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Understanding the BrowserManager Class and Deep Linking - Search Engine Optimization for Flash

by Todd Perkins

One way you can enable two-way communication between the browser and your Flex applications is when you use the BrowserManager class. The BrowserManager class lets you capture and use URL fragments—name value pairs used as named anchors. This ability lets you update a Flex application based on its URL. It also lets you update URLs based on Flex input, so just like using SWFAddress in Flash, you can create two-way communication between your Flex application and the web browser.

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This excerpt is from Search Engine Optimization for Flash. Search Engine Optimization for Flash dispels the myth that Flash-based websites won't show up in a web search by demonstrating exactly what you can do to make your site fully searchable -- no matter how much Flash it contains. You'll learn best practices for using HTML, CSS and JavaScript, as well as SWFObject, for building sites with Flash that will stand tall in search rankings.

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Understanding the BrowserManager Class and Deep Linking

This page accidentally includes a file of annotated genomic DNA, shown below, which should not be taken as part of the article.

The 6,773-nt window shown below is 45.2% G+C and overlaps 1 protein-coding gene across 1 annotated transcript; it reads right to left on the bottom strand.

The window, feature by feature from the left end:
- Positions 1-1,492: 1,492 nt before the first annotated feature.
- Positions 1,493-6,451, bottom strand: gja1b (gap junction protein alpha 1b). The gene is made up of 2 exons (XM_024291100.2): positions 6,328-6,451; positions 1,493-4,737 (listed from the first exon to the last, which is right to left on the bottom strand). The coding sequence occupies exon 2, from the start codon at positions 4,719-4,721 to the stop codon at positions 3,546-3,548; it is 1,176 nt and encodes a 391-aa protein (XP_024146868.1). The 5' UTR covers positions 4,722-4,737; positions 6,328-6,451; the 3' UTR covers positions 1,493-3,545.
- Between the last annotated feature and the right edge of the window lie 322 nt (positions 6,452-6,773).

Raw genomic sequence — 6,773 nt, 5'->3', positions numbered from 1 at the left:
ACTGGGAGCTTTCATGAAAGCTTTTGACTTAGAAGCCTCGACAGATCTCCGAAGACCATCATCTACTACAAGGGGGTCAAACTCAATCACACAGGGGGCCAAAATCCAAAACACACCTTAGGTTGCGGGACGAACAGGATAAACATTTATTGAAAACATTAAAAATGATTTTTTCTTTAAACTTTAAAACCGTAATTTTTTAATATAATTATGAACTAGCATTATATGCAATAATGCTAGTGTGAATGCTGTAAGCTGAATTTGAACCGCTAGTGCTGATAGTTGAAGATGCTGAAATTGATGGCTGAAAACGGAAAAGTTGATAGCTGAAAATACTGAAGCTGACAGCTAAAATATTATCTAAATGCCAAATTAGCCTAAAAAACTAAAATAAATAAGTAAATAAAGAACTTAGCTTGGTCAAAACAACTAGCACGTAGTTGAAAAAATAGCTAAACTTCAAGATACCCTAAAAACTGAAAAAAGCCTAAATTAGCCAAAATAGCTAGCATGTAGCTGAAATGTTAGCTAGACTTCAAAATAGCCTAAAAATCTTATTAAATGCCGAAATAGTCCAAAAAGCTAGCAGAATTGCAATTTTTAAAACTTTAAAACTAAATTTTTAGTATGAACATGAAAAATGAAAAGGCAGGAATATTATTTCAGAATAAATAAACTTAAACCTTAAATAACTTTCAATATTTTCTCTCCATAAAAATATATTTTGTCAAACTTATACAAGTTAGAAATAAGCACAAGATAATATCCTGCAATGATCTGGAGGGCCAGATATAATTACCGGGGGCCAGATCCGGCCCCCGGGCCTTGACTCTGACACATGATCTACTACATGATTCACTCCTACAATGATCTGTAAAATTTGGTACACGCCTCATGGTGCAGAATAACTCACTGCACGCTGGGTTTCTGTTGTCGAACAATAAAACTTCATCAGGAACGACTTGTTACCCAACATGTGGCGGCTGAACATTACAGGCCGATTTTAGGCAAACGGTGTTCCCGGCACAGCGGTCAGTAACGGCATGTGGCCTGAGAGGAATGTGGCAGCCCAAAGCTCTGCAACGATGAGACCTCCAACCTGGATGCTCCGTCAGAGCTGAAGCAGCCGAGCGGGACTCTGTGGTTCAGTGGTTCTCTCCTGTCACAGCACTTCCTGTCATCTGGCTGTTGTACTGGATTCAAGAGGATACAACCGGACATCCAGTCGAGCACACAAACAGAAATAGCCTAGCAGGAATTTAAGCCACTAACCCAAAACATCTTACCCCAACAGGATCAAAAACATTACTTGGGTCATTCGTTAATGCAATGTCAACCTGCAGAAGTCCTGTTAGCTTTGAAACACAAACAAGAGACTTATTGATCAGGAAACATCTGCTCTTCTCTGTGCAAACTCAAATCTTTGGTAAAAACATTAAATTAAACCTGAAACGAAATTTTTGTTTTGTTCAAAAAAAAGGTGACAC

BrowserManager Essentials

Before you begin using the BrowserManager class to control two-way communication between the browser and your Flex application, it’s important to understand how the BrowserManager class works. This section explains the important parts of working with the BrowserManager class that you should be familiar with before implementing it in your applications.

Properties, methods, and events

Look at the BrowserManager properties, methods, and events you’ll be working with for the BrowserManager example. Table 6.1, “BrowserManager properties, methods, and events” is a brief list of the BrowserManager class’s features. For more features, see Flex Help.

Table 6.1. BrowserManager properties, methods, and events

Name Type Description
Fragment Property An object that holds the fragment portion of the current URL—data type is string
BrowserManager.getInstance() Method (Static) Returns an IBrowserManager instance
setTitle() Method Sets the browser’s title
setFragment() Method Sets the fragment of the current URL
BrowserChangeEvent.BROWSER_URL_CHANGE Event Triggered when the browser’s URL is changed

Using the URLUtil class